anyway, The Poet is set from October 2015 to around the spring of 2016. Rand Wyndham is once again a librarian in Brooklyn and is a working artist with a small cadre of poet friends and a possible steady girlfriend. The book also has an underlying political vibe in that there's climate change issues and one Orange-Colored Billionaire running for president.
The chapter I'm posting here is one in which Rand is up early in the morning trying to write in his apartment building but is met with a number of distractions, neighbors, dogs, and distractions he's self-created. Hope this chapter amuses you and maybe makes you laugh.
Take Care Everyone!
I had a sick feeling in my stomach.
I’d been staring at that first sentence for an hour. Why did my character have a sick feeling in his stomach? Was it over a job? A woman? Was it over money? Had he too drank five double vodkas before passing out on his couch? How in the fuck did I know? I was only the asshole who’d sat down at five in morning, still semi-drunk, and wrote those eight ominous words with nothing to back them up. Why in the hell should I know anything? What a load of nothing the morning had turned into. And to think I could’ve been in Larissa Haven-St. Claire’s bed soaking in that strange flowery-sweat scent that her flesh had. I had a sick feeling in my stomach. No shit. It was called failure on all accounts.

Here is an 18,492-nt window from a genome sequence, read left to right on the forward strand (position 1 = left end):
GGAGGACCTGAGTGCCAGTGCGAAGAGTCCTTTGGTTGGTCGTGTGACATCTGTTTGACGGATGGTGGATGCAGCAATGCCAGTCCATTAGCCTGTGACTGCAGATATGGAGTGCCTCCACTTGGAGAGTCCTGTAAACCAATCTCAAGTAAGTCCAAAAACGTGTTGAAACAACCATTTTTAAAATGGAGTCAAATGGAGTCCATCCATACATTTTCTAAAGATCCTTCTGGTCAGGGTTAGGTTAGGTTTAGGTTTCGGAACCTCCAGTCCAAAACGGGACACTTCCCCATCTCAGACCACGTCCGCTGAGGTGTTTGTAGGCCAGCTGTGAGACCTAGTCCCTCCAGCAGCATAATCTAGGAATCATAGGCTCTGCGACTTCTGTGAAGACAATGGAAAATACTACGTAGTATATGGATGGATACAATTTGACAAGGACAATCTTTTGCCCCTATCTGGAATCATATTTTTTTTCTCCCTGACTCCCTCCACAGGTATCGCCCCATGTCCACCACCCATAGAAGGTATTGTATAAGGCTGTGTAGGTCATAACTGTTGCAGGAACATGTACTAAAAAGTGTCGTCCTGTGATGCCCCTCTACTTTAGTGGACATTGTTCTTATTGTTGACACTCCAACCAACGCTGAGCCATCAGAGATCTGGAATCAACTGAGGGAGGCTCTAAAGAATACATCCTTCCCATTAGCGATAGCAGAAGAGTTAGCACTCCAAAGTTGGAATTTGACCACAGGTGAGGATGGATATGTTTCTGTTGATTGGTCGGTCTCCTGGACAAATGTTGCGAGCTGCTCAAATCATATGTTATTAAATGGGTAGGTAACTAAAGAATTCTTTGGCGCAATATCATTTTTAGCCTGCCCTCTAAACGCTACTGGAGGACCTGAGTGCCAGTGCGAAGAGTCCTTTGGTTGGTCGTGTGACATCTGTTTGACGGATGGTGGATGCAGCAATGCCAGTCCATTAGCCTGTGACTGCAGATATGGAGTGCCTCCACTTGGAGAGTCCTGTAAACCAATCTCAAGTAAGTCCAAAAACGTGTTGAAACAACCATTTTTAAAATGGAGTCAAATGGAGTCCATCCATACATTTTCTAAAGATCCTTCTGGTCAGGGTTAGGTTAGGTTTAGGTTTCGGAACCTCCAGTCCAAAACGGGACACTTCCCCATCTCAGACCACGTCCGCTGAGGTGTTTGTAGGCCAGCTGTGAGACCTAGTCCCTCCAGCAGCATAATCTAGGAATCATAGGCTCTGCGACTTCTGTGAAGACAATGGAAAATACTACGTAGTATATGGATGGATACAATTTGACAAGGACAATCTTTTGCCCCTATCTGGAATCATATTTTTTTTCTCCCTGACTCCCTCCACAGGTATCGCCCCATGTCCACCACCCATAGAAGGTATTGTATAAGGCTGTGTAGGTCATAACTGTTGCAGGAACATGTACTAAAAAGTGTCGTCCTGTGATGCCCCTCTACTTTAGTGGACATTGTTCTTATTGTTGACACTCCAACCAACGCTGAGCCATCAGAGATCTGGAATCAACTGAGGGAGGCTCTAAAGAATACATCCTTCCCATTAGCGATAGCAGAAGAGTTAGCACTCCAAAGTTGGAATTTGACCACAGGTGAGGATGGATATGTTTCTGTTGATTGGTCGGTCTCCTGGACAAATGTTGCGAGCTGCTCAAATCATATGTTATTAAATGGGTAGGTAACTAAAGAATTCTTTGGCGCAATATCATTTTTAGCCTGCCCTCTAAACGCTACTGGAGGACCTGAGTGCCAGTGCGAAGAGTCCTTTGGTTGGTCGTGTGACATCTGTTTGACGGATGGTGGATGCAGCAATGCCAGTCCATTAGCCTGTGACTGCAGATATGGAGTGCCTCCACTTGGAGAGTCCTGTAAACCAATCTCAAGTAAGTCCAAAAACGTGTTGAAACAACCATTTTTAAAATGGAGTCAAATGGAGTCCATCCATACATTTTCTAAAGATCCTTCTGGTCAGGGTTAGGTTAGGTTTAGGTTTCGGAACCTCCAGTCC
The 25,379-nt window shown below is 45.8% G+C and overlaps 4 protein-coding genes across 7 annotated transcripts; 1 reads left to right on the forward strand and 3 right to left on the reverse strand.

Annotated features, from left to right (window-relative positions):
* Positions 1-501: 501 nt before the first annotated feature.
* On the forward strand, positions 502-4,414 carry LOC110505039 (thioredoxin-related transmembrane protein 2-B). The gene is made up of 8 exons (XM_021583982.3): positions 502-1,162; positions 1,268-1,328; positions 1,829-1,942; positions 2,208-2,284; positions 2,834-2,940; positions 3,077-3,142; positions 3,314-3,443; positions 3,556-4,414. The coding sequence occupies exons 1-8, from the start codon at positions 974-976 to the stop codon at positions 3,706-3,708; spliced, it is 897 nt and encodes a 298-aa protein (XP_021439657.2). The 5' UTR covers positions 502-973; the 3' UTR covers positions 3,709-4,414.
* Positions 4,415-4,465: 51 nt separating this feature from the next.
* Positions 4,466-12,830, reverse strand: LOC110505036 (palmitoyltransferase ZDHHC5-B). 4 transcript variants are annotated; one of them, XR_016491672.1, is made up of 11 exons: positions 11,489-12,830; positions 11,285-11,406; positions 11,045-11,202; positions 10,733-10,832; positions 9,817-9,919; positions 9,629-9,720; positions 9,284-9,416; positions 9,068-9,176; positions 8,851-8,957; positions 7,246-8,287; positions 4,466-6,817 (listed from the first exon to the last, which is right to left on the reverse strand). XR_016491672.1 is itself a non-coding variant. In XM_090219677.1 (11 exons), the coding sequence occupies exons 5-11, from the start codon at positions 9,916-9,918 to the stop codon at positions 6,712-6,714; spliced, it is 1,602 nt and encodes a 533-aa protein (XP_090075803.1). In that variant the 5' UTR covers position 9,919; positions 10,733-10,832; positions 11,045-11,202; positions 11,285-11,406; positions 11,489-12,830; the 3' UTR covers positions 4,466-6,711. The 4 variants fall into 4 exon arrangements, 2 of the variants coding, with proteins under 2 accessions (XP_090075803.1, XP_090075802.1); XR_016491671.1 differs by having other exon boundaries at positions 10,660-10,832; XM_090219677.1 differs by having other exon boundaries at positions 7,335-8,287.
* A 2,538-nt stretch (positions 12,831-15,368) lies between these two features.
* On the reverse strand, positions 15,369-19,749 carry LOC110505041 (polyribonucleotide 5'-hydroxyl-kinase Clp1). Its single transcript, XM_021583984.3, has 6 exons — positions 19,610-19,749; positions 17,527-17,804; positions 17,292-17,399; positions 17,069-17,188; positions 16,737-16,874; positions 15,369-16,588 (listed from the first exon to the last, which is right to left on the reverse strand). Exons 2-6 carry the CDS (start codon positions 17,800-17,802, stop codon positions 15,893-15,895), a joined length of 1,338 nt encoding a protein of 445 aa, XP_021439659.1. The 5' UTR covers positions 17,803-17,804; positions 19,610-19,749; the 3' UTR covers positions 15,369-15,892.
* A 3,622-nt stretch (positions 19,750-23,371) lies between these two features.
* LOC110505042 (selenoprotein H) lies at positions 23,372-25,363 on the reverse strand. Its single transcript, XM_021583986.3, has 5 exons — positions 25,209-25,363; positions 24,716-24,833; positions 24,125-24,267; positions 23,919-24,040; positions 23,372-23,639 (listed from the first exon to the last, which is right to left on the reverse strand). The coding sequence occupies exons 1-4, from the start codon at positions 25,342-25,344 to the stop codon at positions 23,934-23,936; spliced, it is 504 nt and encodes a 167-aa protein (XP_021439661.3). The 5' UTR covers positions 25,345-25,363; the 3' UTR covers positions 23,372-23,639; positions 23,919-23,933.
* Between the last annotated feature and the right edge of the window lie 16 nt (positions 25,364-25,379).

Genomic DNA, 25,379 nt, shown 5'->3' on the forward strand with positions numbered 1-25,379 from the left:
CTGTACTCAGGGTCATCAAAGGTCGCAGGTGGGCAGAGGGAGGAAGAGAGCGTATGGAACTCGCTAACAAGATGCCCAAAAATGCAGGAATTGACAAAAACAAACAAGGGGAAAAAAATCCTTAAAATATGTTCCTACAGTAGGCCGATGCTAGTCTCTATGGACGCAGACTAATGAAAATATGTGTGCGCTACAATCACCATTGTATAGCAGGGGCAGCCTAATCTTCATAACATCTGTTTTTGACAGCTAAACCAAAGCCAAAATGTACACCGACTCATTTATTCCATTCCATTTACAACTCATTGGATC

I wasn’t getting anywhere. I was never getting anywhere when it came to fiction. And there were only so many poems that I could write about my job, about people on the bus, about sex and assholes at the grocery store, before I completely exhausted my own small and petty existence. I wiped sweat from my brow. Maybe our hero was worried about the orange-colored billionaire running for president, or climate change, considering it was getting toward deep December and I still had the windows open to try and get some air in the apartment. It was like September outside and kind of frightening. Climate change was enough to make one’s stomach sick.
Then that dog across the street started barking. More moments of my writing morning slipped away. I had a sick feeling in my stomach as the barking echoed all over the street. Maybe the main character was sick to his stomach because he knew that he had to kill that fucking dog. It was the only way for him to maintain his sanity. No Son of Sam shit but more an irritant that had built and built until it blackened his soul, and he went full psycho killer. Americans loved dogs. What could be more conflicting than a guy contemplating killing one?